Anthropogenic change may also be influencing fitness differences within long-distance partially migratory populations. Migratory individuals can face greater exposure to threats (e.g. land-use change, extreme climatic events, novel infrastructure) than residents, which may interact and accumulate along migratory routes21,22. Simultaneously, climate warming and accompanying decreases in seasonality—at least in the northern hemisphere23—may favour residency24. Increasingly clement wintering conditions may also create phenological mismatches that disproportionately affect longer-distance migrants25. If anthropogenic change leads to a breakdown in the parity of fitness between migrants and residents it could lead to rapid changes in migratory behaviour, potentially ultimately leading to the disappearance of migration26. In light of the potential for cumulative carryover effects to manifest in the subsequent breeding season, we might expect long-distance migrants in partially migratory populations to be in worse condition than residents, breeding later and with lower reproductive fitness.

Most studies of within-population partial migration in birds are in short-distance systems16. Here we examine carryover effects in an unusual example of long-distance partial migration (lesser kestrels, Falco naumanni), where non-migratory individuals are fully resident in the Spanish breeding grounds throughout the year, while migrants undertake a c. 3000-km trans-Saharan migration, such that individuals may be exposed to very different costs between the two strategies. We combine geolocator tracking, ring-resighting and stable isotope analysis to determine migratory strategies of individuals, and examine effects on body condition and breeding parameters. We hypothesise that stark differences in migratory strategy will lead to measurable differences in each of these parameters, reflecting the contrasting winter conditions experienced. We additionally compare the strengths of these differences relative to colony-specific differences in breeding environment.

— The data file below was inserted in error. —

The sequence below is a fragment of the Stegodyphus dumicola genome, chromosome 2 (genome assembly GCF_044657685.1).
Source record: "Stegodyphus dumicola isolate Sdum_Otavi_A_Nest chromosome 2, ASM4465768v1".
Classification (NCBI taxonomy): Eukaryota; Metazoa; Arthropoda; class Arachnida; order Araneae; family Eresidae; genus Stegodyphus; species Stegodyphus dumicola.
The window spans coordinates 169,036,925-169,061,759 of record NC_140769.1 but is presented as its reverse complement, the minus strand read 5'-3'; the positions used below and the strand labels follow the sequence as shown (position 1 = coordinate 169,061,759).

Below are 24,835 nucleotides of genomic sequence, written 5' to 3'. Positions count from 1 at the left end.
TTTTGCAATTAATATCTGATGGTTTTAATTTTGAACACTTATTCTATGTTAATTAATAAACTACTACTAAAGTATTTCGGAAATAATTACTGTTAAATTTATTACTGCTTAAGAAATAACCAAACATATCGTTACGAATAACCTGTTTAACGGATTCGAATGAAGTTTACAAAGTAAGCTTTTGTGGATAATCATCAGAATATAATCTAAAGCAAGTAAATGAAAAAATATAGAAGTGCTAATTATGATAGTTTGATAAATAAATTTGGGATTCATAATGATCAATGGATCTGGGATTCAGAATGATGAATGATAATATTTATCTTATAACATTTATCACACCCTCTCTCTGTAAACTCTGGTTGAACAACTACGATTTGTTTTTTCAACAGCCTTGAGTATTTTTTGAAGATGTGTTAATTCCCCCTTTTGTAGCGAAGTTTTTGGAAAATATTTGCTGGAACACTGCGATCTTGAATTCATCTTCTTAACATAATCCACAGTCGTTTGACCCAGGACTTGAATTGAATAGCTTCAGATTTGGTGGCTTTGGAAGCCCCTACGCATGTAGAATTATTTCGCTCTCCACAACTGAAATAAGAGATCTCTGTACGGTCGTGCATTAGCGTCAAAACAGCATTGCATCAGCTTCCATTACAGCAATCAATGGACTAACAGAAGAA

Determining strategies

We were able to determine the migratory strategy (migrant or resident) of 116 individuals across 151 bird-years (90 residents, 61 migrants—see Supplementary Table S1). Of these, 107 individuals were adults, yielding 141 bird-years (81 residents, 60 migrants), which we carried forward to subsequent analyses (Supplementary Fig. S1). Contrary to previous findings27, we found no evidence for residents being disproportionately male, with approximately balanced sex ratios in both residents (44 males, 37 females) and migrants (27 males, 33 females). Of 25 adult individuals (59 bird-years) for which we determined migratory strategy in multiple years (17 individuals for two years, seven for three years and one for four years), 21 maintained a consistent migratory strategy, three individuals switched from migrants to residents, and one individual switched from being a resident to being a migrant.

Adult body condition

Analysis of year-round condition values showed no enduring effect of migratory strategy, but did show an effect of study area (the two colony locations), indicating that birds at Cádiz were consistently in better condition than those at Seville (Fig. 1a).

Figure 1
figure 1

Effects of migratory strategy, breeding site area and breeding phenology on fitness parameters, according to the final model for each analysis. (a,b) Relative year-round and pre-incubation condition of adult lesser kestrels captured in the two study areas. Migratory strategy of individual was not an important predictor of year-round condition, but was an important predictor of pre-incubation condition. (c) Breeding phenology (scaled first egg date) of lesser kestrel clutches in the two study areas. (d) Lesser kestrel clutch size did not vary with study area, but decreased over the season. (e) Chick condition from lesser kestrel clutches in the two study areas. Migratory strategy of clutch parent was not an important predictor of breeding phenology, clutch size or chick condition. Points with error bars (Figures a-c and e) or solid line with surrounding dashed lines (Figure d) represent model-predicted means and associated 95% confidence intervals. All continuous variables were scaled and centred via z-score transformation.